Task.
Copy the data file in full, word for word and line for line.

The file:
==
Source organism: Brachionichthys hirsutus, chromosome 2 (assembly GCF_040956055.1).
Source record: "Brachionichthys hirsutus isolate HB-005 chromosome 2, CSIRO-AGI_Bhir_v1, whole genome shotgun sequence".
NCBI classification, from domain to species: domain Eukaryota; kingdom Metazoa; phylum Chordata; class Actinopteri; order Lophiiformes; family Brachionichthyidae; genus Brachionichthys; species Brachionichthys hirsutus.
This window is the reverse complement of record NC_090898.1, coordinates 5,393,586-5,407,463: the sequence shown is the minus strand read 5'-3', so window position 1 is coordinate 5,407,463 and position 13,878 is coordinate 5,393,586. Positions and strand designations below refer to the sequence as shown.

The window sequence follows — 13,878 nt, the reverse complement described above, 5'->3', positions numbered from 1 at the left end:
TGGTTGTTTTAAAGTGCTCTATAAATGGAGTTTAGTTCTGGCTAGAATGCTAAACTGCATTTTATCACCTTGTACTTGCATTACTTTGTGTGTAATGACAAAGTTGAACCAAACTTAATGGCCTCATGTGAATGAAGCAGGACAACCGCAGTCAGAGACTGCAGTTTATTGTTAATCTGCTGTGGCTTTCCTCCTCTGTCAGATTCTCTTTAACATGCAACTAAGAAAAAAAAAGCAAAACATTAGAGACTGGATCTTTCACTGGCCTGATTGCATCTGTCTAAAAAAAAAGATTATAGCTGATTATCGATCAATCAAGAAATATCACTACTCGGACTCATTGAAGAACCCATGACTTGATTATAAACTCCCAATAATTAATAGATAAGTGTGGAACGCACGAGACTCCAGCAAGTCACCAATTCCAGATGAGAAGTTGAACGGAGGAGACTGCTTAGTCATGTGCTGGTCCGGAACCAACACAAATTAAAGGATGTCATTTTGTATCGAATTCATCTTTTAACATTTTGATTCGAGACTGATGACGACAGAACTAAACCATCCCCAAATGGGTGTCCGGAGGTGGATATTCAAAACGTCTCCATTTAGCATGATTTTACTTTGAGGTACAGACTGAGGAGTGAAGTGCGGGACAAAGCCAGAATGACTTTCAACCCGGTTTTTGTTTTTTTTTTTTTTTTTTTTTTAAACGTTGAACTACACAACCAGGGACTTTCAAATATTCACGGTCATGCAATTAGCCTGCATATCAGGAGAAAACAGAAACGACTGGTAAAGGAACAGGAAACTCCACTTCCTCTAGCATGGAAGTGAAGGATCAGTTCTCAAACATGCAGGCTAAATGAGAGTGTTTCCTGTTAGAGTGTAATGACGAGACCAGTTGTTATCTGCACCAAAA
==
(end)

Source organism: Brachionichthys hirsutus, chromosome 2 (assembly GCF_040956055.1).
Source record: "Brachionichthys hirsutus isolate HB-005 chromosome 2, CSIRO-AGI_Bhir_v1, whole genome shotgun sequence".
NCBI classification, from domain to species: domain Eukaryota; kingdom Metazoa; phylum Chordata; class Actinopteri; order Lophiiformes; family Brachionichthyidae; genus Brachionichthys; species Brachionichthys hirsutus.
This window is the reverse complement of record NC_090898.1, coordinates 5,393,586-5,407,463: the sequence shown is the minus strand read 5'-3', so window position 1 is coordinate 5,407,463 and position 13,878 is coordinate 5,393,586. Positions and strand designations below refer to the sequence as shown.

The window sequence follows — 13,878 nt, the reverse complement described above, 5'->3', positions numbered from 1 at the left end:
TGGTTGTTTTAAAGTGCTCTATAAATGGAGTTTAGTTCTGGCTAGAATGCTAAACTGCATTTTATCACCTTGTACTTGCATTACTTTGTGTGTAATGACAAAGTTGAACCAAACTTAATGGCCTCATGTGAATGAAGCAGGACAACCGCAGTCAGAGACTGCAGTTTATTGTTAATCTGCTGTGGCTTTCCTCCTCTGTCAGATTCTCTTTAACATGCAACTAAGAAAAAAAAAGCAAAACATTAGAGACTGGATCTTTCACTGGCCTGATTGCATCTGTCTAAAAAAAAAGATTATAGCTGATTATCGATCAATCAAGAAATATCACTACTCGGACTCATTGAAGAACCCATGACTTGATTATAAACTCCCAATAATTAATAGATAAGTGTGGAACGCACGAGACTCCAGCAAGTCACCAATTCCAGATGAGAAGTTGAACGGAGGAGACTGCTTAGTCATGTGCTGGTCCGGAACCAACACAAATTAAAGGATGTCATTTTGTATCGAATTCATCTTTTAACATTTTGATTCGAGACTGATGACGACAGAACTAAACCATCCCCAAATGGGTGTCCGGAGGTGGATATTCAAAACGTCTCCATTTAGCATGATTTTACTTTGAGGTACAGACTGAGGAGTGAAGTGCGGGACAAAGCCAGAATGACTTTCAACCCGGTTTTTGTTTTTTTTTTTTTTTTTTTTTTAAACGTTGAACTACACAACCAGGGACTTTCAAATATTCACGGTCATGCAATTAGCCTGCATATCAGGAGAAAACAGAAACGACTGGTAAAGGAACAGGAAACTCCACTTCCTCTAGCATGGAAGTGAAGGATCAGTTCTCAAACATGCAGGCTAAATGAGAGTGTTTCCTGTTAGAGTGTAATGACGAGACCAGTTGTTATCTGCACCAAAA